Deaths: 49 | Severely ill: 368 | Hospitalized: 351 | New cases: 33,969
(Seven-day averages as reported on May 15, 12:00am. Source: Ministry of Health and Welfare)
The KDCA briefing on Friday May 13 announced some tweaks to international arrival procedures. Starting May 23, people who plan to travel to South Korea will have an alternative to taking a pre-departure PCR test (result valid for 48 hours). They may instead choose to take a rapid antigen test (RAT) no more than 24 hours before departure. Additionally, from June 1, the window for the PCR test that is required to be taken on arrival in Korea will be extended from 24 to 72 hours. And as already announced, the RAT on day 6 or 7 will be optional from June onward.
Also from June 1, vaccination and quarantine requirements for minors arriving from overseas will be significantly eased. Presently, children aged 6 to 17 must be fully vaccinated (including the booster shot), or 14 to 180 days must have passed since their second shot. This period, 14 to 180 days after the second shot, is when the vaccine is thought to be most effective. Without a record of vaccination they, like adults who have not been vaccinated, must quarantine for seven days. Children younger than six years old are exempt from vaccination and quarantine. Starting June 1, however, minors under 18 who received their second shot more than 14 days ago will also be exempt from quarantine, and children under 12 are fully exempt from both the vaccination and quarantine requirements. These changes should be of interest to people planning to travel to South Korea this summer.
The numbers of cases, deaths, and hospitalizations are continuing to ease, and there haven’t been any significant changes made to social distancing rules. Most people are still wearing masks outdoors, but once in a while people can be spotted taking a walk around the block with their masks in hand, or at least pulled down under their noses to enjoy the warmer air and the scent of spring flowers. So this seems as good a point as any to bring an end to our weekly updates. Stay tuned for future posts reflecting on Korea’s response to the pandemic.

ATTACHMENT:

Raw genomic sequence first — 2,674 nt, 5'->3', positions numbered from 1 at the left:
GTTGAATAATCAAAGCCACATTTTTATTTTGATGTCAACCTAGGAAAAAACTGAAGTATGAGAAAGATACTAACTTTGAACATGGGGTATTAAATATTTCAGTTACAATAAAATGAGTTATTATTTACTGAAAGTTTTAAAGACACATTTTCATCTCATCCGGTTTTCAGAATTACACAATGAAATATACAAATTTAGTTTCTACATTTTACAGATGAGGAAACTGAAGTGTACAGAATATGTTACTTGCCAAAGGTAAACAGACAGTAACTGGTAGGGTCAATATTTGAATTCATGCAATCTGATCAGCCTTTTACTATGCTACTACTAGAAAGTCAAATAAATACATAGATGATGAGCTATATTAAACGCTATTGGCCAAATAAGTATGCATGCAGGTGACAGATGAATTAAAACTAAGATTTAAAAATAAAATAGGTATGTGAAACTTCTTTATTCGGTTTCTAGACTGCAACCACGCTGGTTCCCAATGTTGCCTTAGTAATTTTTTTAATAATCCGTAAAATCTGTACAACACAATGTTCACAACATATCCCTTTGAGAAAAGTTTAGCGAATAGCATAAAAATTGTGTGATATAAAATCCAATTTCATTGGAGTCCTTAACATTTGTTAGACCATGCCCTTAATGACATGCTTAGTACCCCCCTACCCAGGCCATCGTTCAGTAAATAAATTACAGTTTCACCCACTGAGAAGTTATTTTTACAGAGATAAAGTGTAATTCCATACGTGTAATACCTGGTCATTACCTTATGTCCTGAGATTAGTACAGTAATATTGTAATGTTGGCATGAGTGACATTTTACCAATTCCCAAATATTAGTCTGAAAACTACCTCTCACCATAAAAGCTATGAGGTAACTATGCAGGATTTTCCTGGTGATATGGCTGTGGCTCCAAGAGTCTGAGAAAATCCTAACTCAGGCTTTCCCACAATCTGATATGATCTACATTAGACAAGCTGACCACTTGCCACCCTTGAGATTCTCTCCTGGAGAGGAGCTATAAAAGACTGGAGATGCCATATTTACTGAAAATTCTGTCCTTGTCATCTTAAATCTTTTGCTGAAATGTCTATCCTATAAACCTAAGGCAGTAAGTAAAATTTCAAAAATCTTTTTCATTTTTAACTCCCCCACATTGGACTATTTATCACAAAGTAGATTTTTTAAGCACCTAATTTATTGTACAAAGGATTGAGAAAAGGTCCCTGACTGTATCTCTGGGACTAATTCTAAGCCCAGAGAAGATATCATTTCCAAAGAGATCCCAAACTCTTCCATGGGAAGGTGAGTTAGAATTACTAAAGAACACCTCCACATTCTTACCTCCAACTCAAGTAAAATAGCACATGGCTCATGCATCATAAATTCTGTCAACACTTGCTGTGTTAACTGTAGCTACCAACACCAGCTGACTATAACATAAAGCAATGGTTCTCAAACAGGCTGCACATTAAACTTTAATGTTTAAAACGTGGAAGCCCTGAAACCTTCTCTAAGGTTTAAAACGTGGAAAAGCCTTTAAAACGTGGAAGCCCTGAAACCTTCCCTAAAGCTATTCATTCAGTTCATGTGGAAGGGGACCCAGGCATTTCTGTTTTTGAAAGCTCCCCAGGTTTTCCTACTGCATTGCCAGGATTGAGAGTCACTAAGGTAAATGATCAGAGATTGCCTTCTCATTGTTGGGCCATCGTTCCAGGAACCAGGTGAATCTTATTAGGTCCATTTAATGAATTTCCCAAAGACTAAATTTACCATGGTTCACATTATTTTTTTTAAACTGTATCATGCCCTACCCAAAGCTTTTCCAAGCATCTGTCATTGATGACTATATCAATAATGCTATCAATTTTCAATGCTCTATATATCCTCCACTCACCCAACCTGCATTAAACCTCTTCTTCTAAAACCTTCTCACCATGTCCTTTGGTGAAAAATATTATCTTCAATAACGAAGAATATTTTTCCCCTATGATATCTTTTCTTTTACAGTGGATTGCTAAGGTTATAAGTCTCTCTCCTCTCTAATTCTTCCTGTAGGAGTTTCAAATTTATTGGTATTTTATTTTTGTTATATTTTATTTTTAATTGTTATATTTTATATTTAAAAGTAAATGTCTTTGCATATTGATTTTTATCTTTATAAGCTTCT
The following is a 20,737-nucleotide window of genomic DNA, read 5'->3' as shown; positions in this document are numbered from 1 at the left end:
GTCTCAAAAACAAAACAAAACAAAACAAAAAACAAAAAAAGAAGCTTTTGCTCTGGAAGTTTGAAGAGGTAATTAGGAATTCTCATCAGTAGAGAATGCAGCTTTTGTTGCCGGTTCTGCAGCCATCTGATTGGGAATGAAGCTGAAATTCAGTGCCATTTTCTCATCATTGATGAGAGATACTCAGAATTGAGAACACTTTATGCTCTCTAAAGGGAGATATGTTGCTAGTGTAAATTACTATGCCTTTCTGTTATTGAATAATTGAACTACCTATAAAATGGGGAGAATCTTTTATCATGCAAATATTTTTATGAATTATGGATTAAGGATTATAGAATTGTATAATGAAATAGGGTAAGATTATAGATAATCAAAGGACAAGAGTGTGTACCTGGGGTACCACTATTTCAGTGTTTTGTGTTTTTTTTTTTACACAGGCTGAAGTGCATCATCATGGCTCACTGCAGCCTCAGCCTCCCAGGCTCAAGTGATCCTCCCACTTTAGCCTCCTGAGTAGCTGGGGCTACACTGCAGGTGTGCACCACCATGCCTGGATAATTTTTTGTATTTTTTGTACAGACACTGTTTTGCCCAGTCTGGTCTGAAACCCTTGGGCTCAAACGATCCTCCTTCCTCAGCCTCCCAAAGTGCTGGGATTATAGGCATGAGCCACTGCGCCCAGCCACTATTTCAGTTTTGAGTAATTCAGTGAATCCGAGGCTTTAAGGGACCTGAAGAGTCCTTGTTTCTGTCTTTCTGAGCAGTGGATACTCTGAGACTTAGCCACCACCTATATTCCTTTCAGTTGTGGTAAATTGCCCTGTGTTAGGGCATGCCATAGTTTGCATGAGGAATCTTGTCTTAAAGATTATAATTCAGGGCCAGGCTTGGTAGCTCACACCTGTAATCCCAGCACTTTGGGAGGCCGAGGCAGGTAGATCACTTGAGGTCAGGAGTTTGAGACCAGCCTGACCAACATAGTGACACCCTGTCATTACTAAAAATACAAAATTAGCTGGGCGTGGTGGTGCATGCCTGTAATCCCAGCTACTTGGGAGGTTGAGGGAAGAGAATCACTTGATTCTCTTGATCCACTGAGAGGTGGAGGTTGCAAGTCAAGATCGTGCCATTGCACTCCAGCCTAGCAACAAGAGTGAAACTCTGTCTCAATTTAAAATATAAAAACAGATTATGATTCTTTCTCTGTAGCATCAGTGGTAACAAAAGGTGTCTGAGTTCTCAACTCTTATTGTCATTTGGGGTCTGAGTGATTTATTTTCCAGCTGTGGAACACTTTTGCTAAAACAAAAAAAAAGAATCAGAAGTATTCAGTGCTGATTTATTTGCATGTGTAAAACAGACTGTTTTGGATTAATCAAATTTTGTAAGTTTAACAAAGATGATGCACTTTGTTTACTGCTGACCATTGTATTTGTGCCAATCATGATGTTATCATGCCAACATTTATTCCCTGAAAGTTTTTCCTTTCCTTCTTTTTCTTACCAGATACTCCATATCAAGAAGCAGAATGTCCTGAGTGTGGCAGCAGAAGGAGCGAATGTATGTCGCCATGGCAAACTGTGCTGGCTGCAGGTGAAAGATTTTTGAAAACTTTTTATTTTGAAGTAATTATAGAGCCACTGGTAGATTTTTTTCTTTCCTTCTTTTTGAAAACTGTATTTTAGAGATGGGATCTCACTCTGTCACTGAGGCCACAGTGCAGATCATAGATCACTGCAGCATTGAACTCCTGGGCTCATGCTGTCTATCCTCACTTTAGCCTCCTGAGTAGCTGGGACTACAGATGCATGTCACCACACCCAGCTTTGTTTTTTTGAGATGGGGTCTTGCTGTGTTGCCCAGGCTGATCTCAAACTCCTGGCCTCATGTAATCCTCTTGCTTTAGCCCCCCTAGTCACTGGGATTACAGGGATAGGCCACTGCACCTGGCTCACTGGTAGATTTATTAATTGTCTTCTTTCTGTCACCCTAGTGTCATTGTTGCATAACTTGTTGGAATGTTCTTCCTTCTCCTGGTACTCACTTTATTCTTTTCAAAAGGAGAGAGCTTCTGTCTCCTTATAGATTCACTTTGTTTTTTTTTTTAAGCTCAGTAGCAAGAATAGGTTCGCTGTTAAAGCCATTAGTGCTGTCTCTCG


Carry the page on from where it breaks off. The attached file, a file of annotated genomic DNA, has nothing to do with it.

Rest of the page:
May 9—7:15pm—Changing of hands
Deaths: 69 | Severely ill: 430 | Hospitalized: 384 | New cases: 38,417
(Seven-day averages as reported on May 8, 12:00am. Source: Ministry of Health and Welfare)
The number of deaths and hospitalizations due to Covid have continued to fall since social distancing measures were lifted a few weeks ago and outdoor mask-wearing was made optional last week. Nationwide, 79.6% of Covid-specialized intensive care beds remain unoccupied. Booster vaccines have been given to 64.7% of the population. The proportion is even higher in people aged 60 or older, with 89.6% of them boosted and 20.1% having received their fourth shot. The death rate now stands at 0.13% of the total number of Covid-19 cases, which is 45 deaths for every 100,000 people in the country.
The presidential inauguration today marks an end and a beginning. Prime Minister Kim Boo-kyum, who has headed the Central Disaster and Safety Countermeasures Headquarters, led his final briefing last Friday affirming the achievements of the past two years and three months. The planning committee of the incoming administration has for some time criticized the outgoing administration for being driven by political concerns rather than science in their pandemic policy, and had expressed its view that outdoor mask-wearing should remain obligatory. But, at this point, as the Omicron wave evens out, the new president and his officials most likely will not reinstate social distancing regulations. It also does not seem likely that they will make any drastic changes to the pandemic response.